Your big idea is going to fail. And it’s ok. Here’s what to do.

That great idea you have… The one you’ve been thinking about every day for the last couple of years… The one that’s better than all the other junk out there…  The one that could be the next FitBit, Snapchat, or cure for the common cold… It’s going to fail. You’ll be embarrassed, broke and depressed when it does. So it’s probably easier not to bother with that risk of failure looming.

Or maybe not.


Credit: Coren Puzzle

Rejection and failure are part and parcel within a career involving creativity and innovation whether you are a founder of a startup or someone sitting within any creative team. In the creative world, out of 20 ideas conceived usually only 2 or 3 of those are presented to client/boss before one is chosen. In a competitive pitch you could assume that over 100 ideas from many businesses end up on the scrapheap never to see the light of day. Resilience is the name of the creative game because dealing with failures large and small are unavoidable. It’s more a case of  when you fail, not if. The waste bin is where most of your work will end up. And that’s ok. It’s natural selection at work (albeit often subjective selection), but seldom worth any tears. Importantly the work that ends up in the bin you can feel proud of, and become part of your future success.

How do you ‘startup’? 
Naturally some ideas get bigger, they itch us endlessly for to be born, and some of us feel compelled to take them to another level despite all the potential hurdles. But how do you give your idea the best chance of success? Upfront, I’ll say my thoughts are only a small blog post/list, when this is probably deserving of a 500 page book. So please take the following as crib notes – my thoughts on taking innovative product ideas to a working reality and the beginner traps to avoid.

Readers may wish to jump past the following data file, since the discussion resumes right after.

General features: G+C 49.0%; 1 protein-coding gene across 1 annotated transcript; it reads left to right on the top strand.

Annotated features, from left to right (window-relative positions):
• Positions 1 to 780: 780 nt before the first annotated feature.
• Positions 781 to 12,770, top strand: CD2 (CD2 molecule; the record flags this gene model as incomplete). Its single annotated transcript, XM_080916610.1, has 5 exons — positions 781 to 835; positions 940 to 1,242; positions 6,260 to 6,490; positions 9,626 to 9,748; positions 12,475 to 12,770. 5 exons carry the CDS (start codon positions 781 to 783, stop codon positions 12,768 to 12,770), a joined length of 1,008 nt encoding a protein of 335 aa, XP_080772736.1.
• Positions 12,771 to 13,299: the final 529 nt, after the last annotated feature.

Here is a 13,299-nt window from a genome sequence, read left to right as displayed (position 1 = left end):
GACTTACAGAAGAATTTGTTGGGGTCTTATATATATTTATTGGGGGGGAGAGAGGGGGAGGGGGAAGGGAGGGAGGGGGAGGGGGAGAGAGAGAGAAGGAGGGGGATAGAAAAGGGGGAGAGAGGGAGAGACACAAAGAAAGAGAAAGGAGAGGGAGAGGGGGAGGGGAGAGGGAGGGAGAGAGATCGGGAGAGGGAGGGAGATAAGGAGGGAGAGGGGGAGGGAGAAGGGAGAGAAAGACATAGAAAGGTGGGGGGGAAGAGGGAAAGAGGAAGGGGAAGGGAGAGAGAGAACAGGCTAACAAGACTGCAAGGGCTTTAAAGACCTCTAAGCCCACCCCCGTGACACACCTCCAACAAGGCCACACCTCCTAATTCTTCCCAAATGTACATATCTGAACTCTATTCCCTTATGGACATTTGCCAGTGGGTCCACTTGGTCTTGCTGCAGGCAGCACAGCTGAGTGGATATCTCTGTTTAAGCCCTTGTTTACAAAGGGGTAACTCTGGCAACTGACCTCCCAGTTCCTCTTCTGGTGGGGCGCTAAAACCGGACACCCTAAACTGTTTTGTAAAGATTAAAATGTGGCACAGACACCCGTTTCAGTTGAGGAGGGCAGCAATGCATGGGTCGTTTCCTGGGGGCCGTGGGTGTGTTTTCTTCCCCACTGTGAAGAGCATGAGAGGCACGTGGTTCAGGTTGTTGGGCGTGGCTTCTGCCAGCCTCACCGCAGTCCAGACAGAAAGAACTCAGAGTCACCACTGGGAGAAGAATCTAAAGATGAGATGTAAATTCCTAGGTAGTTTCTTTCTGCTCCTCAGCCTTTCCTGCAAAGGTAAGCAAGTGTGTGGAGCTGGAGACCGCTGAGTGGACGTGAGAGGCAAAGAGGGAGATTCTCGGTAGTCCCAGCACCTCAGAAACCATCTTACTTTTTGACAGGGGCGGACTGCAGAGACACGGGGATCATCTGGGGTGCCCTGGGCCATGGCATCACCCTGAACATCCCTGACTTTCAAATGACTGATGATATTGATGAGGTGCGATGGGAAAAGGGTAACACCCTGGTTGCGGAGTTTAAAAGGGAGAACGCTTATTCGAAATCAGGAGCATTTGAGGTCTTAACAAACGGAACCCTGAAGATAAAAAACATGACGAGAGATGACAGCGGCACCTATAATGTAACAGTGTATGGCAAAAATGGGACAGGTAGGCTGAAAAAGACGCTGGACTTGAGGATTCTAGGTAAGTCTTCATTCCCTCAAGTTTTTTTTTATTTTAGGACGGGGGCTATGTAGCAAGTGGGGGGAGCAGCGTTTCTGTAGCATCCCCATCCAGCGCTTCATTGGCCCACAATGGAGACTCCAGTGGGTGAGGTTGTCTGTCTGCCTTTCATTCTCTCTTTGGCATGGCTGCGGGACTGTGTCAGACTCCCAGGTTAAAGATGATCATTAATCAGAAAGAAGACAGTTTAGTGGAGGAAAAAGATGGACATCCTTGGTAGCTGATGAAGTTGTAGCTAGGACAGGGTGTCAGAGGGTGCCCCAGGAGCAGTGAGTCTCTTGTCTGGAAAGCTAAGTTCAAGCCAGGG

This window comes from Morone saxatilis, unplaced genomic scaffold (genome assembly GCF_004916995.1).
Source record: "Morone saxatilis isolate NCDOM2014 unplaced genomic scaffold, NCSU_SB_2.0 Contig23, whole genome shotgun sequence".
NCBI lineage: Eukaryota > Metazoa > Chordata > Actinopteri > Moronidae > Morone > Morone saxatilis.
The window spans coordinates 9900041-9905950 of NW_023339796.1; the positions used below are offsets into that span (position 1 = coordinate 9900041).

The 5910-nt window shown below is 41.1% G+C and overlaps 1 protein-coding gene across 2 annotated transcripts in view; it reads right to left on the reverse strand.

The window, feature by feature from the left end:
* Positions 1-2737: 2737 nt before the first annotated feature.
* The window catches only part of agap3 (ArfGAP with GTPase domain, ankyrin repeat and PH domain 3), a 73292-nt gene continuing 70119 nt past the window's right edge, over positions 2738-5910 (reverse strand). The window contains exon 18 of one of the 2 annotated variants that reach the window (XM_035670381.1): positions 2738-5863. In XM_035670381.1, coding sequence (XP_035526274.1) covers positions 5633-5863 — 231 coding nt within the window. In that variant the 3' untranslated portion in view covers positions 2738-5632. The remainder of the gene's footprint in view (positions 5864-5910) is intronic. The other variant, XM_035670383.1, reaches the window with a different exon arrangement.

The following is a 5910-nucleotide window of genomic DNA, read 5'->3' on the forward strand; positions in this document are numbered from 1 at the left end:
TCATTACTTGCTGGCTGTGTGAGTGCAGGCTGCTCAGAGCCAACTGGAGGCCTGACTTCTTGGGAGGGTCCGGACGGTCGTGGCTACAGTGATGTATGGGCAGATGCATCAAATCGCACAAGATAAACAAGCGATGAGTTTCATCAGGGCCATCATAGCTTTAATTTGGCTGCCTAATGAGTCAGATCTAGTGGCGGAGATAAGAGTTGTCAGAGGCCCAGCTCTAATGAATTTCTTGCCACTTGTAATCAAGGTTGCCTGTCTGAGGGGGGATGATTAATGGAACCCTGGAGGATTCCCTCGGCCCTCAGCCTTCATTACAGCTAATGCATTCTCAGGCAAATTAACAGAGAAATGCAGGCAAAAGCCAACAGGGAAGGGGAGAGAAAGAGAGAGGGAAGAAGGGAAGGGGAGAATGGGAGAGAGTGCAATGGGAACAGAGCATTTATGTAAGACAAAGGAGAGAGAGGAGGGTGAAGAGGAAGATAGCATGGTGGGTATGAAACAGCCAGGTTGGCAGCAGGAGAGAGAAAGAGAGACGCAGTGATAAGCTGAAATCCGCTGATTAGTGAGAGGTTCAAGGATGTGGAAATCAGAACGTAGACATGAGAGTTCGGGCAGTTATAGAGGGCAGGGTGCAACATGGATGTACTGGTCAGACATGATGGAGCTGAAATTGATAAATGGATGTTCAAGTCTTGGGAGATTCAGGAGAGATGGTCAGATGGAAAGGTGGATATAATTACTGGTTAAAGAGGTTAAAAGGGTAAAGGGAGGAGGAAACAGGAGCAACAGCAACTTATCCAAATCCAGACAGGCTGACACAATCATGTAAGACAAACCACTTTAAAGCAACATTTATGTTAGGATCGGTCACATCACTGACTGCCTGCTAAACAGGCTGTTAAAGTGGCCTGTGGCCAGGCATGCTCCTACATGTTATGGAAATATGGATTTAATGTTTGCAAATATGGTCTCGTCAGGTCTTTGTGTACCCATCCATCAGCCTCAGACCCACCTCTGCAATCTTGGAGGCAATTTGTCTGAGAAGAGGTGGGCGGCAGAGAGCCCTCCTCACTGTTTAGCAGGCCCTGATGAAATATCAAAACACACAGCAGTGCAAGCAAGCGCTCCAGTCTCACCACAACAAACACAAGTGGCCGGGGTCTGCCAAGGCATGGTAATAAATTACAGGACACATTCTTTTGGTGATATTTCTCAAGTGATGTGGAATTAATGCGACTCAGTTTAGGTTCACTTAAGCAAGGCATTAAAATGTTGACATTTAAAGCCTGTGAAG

You’ve probably heard those clichés; “fail fast”, “fail wisely”. Yes, very good advice but let’s go a bit deeper.

The guide:

  1. Test that idea “The easiest person to fool is yourself.” ~ Richard P Feynman. This is the simplest trap to fall into. You’ve told friends around you what you want to do and they all tell you it’s awesome (usually because they are too polite to say otherwise). So you must test your thinking as much as possible objectively and without emotion. (Passion is great, but keep emotion in check). Research is critical and it IS okay to post-rationalise your thinking. Go outside your inner circle and test your thinking with people who have no reason to be nice. Can you explain your idea in 20 seconds? If not, figure that out or it will probably fail (rule of thumb)! Get some honest feedback. Play devils advocate with every decision you make. Importantly you MUST always respect the needs and behaviour of the end user; try live the idea through their eyes. If you put a business objective (or just becoming rich quick) ahead of the end user experience you will surely fail.